We are the thoroughbreds, and Scottish fiddlers are the wild horses of the prairie.
Yehudi Menuhin’s image of Scottish fiddlers as ‘wild horses of the prairie’ and classical violinists as ‘thoroughbreds’ is a thinly veiled example of cultural imperialism (albeit, unintended) that rightly inspires outrage among Scots-fiddle enthusiasts… but we know what he’s getting at. His unfortunate comparison, while devaluing the cultural significance of Scottish fiddle music, chimes with ideas about the repertoire and its performance as natural, rustic, rural, folk, and authentic. The division between violinists and fiddlers is absolute in popular culture and has been for decades.
His deep respect for Scottish fiddlers was expressed elsewhere, with the deferential tone of his foreword to The Fiddle Music of Scotland reinforcing the esteem in which he held the tradition:
The genuine Scottish fiddler has an infallible sense of rhythm, never plays out of tune, and is master of his distinctive and inimitable style, which is more than can be said of most ‘schooled’ musicians. We classical violinists have too obviously paid a heavy price for being able to play with orchestras and follow a conductor.
He clearly admires the ‘genuine Scottish fiddler’, whose freedom and individuality makes up for his lack of schooling.
Yehudi Menuhin and Scottish Fiddle Music
As a cultural outsider, Menuhin’s views on Scottish fiddle music might be expected to be of no consequence, but they are deserving of consideration given his advocacy for the repertoire and its performance which substantially enhanced the national profile of the tradition.
Among his earliest experiences of Scottish fiddle music was a competition at Perth in 1969. The event was hugely significant, being the first national fiddle competition since before the war. It was even televised, being broadcast on St Andrew’s Night, 30 November. The icing on the cake? One of the greatest violinists of the twentieth century, Yehudi Menuhin, had consented to be an adjudicator.
Five years later, he took a televised lesson with the so-called ‘doyen’ of Scottish fiddle music, Hector MacAndrew (a fellow judge at the Perth competition), and as part of the same event was guest of honour at a recital featuring MacAndrew’s tune, ‘Yehudi Menuhin’s Welcome to Blair Castle’, performed by the combined orchestras of the Angus and Banchory Strathspey and Reel Societies. The event was documented by the BBC and broadcast on Channel One the same year (as it happens, on St Andrew’s Night again).
Menuhin also presided at a significant concert of fiddle music held during the Edinburgh International Festival in 1985, which Stuart Eydmann has written about here.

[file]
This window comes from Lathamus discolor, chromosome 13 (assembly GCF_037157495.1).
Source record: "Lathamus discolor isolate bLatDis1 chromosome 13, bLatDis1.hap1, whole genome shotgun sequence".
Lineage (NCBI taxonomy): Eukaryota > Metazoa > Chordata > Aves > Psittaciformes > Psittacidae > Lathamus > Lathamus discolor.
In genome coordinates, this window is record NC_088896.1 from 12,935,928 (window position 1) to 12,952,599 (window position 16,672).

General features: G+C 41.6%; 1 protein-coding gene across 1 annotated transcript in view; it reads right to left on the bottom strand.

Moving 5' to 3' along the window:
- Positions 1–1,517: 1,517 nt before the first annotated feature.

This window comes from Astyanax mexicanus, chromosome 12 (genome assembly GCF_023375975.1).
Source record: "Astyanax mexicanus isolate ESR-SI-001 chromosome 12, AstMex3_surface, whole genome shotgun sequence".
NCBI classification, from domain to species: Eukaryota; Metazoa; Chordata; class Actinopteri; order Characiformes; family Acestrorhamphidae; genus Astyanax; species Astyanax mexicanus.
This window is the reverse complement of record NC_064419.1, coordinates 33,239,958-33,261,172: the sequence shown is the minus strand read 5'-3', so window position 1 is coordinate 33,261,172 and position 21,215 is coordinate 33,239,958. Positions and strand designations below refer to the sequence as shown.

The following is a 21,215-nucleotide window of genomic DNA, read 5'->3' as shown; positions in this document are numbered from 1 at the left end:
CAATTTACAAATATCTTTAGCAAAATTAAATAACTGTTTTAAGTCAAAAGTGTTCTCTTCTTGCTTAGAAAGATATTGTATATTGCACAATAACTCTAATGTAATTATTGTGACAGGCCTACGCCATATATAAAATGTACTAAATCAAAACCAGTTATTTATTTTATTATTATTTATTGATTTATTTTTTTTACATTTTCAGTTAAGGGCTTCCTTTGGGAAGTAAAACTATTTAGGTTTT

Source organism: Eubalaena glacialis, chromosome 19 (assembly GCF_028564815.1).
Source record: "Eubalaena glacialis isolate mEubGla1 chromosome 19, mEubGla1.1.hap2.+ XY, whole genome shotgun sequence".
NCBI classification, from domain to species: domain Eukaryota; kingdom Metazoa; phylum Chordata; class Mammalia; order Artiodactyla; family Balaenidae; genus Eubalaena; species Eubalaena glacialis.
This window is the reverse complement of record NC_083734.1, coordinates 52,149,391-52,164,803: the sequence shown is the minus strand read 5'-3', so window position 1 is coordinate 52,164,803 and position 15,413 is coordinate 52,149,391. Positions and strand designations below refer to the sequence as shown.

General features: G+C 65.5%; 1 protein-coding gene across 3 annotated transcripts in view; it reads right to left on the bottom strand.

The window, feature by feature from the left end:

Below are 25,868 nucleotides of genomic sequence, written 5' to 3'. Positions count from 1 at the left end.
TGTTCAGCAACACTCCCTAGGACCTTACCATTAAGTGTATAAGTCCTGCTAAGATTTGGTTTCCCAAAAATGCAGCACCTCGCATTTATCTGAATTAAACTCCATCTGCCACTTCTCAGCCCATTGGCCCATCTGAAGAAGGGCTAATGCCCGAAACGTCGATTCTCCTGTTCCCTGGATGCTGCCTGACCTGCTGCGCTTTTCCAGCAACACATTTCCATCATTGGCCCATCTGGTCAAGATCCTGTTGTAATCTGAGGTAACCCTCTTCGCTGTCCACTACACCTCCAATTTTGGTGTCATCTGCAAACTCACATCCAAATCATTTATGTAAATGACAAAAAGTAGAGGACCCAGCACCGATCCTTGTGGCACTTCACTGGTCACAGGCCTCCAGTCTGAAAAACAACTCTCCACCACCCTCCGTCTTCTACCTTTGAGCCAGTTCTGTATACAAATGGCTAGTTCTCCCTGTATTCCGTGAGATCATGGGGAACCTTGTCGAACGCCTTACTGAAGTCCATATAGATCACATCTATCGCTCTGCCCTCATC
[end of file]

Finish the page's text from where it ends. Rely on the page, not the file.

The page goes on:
These events were vital to sustaining the revival of interest in Scottish fiddle music at this time, and Menuhin’s involvement lent them cultural credibility. The vibrancy of traditional Scottish culture today – so much a consequence of Devolution and the Independence Referendum – contrasts with the situation in the 1970s and 1980s when folk culture was yet to be fully recognised within mainstream media.
Ideas about Scottish Fiddle Music
Menuhin’s ideas about Scottish fiddle music are surprising given his experience of it. He identifies a seemingly unbridgeable gap between classical violin and folk fiddle, yet the fiddlers he met in Scotland did exactly that. There is a recording of his erstwhile teacher, Hector MacAndrew, playing classical music on Kist o Riches (listen here) and the winners of the Perth competition at which he adjudicated were decidedly ‘schooled’ in their technique.
The idea of a divide between fiddlers and violinists can be traced back to the nineteenth century: Alexander Murdoch, the author of the first history of Scottish fiddle music (1888), described Niel Gow, ‘as a genuine Scotch fiddler [who] probably gained an advantage in missing the chance of elaborate tuition’. Similarly, he wrote that Pate Bailie’s ‘real success as a Scotch fiddler was due to his inborn genius more than to any extraneous help’.
Murdoch’s views are very similar to Menuhin’s, with the formal schooling of classical violinists contrasting with with the innate ability of Scottish fiddlers.
His son, William Mackenzie Murdoch (1870-1923), was one of a new breed of violinist in Scotland in the late-nineteenth century, being a classical violinist who also played ‘Auld Scotia’s Airs’. James Scott Skinner (1843-1927), the apotheosis of the ‘Scottish Violinist’, was more qualified than Murdoch, having been a dancing master before embarking on a career as a solo violinist and composer, and so having first-hand experience of national dance repertoire.
The notion of the Scottish violinist didn’t long outlive Scott Skinner, it seeming incongruous to post-war revivalist for whom the divide between violin and fiddle was so important. Conforming to the model of the folk singer, the folk fiddler came to be valued primarily as an unschooled, non-literate tradition bearer. Such players did exist, but are increasingly rare. They never made up the overwhelming population of fiddle players, as some people have suggested.
Ronnie Gibson, 31 July 2016